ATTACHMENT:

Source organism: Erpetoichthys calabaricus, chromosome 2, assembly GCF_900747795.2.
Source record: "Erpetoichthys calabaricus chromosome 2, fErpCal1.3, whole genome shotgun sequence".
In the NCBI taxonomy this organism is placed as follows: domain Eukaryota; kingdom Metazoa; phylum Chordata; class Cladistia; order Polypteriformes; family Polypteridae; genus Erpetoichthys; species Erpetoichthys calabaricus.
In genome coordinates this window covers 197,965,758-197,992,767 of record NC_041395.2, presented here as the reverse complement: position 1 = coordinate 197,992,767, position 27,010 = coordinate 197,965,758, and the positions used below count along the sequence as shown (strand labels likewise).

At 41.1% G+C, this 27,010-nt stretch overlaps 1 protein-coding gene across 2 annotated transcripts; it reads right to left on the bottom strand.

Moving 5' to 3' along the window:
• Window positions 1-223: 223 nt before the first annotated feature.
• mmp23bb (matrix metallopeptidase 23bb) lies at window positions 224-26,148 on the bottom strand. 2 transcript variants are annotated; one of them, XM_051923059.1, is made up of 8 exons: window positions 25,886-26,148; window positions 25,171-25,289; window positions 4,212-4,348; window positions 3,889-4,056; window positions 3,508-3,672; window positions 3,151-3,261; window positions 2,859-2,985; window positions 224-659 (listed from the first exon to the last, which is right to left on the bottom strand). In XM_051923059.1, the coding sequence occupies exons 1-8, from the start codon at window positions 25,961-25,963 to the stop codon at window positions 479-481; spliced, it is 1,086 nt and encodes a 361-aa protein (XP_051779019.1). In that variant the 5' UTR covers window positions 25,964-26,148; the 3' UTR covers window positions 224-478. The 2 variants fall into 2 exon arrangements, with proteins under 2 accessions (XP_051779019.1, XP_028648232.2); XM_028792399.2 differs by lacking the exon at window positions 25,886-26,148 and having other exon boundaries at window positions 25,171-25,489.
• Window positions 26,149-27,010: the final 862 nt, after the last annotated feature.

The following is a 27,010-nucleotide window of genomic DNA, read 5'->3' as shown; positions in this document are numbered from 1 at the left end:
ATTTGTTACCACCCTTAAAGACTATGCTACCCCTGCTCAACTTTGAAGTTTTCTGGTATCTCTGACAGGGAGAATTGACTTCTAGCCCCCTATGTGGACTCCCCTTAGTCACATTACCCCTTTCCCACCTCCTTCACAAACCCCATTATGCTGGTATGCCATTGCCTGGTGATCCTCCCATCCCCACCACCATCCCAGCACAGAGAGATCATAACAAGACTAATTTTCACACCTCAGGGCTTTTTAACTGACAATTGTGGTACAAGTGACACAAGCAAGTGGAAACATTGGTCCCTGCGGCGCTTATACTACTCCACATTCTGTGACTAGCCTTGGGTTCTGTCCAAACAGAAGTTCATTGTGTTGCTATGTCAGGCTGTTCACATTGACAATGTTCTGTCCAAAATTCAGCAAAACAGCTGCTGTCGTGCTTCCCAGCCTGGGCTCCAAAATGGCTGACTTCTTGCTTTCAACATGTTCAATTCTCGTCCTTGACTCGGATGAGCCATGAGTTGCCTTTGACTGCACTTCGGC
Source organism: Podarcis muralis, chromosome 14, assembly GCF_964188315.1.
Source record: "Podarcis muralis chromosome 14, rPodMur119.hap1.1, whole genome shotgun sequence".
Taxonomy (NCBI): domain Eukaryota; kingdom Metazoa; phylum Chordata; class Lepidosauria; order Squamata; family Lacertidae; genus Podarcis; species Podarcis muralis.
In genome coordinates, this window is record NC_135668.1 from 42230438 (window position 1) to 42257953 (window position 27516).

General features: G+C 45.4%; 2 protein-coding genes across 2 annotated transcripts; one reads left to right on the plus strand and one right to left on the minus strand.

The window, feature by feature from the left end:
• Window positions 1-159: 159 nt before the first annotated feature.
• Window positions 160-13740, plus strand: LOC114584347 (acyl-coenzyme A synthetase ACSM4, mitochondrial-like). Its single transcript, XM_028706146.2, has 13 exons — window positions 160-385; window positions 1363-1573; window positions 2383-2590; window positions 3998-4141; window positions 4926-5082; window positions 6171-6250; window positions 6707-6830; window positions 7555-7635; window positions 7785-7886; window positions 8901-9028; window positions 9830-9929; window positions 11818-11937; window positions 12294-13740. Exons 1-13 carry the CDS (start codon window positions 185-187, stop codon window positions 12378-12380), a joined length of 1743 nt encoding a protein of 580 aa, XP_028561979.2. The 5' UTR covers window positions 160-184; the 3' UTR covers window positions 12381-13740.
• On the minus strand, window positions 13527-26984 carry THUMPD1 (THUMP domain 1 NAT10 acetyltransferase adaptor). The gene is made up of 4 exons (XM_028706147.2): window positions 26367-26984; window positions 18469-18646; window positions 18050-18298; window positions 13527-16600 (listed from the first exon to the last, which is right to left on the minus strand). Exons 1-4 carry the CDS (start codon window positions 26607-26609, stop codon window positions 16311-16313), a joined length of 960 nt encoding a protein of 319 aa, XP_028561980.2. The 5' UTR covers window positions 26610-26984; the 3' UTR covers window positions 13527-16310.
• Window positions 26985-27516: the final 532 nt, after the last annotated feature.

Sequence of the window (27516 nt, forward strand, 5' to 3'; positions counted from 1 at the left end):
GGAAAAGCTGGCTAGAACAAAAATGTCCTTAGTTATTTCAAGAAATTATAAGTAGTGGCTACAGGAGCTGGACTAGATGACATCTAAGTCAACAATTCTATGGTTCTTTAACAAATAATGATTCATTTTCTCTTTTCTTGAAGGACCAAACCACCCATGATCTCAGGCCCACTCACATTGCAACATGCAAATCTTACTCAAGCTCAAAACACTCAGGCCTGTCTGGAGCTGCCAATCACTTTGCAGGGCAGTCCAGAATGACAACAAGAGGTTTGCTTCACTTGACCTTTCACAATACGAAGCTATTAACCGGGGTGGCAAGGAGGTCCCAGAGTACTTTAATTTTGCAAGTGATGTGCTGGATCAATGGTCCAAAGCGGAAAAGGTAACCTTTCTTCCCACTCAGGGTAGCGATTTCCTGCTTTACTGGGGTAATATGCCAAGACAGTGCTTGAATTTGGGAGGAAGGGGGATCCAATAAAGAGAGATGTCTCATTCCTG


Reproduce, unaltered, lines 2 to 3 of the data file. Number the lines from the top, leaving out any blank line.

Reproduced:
Source record: "Erpetoichthys calabaricus chromosome 2, fErpCal1.3, whole genome shotgun sequence".
In the NCBI taxonomy this organism is placed as follows: domain Eukaryota; kingdom Metazoa; phylum Chordata; class Cladistia; order Polypteriformes; family Polypteridae; genus Erpetoichthys; species Erpetoichthys calabaricus.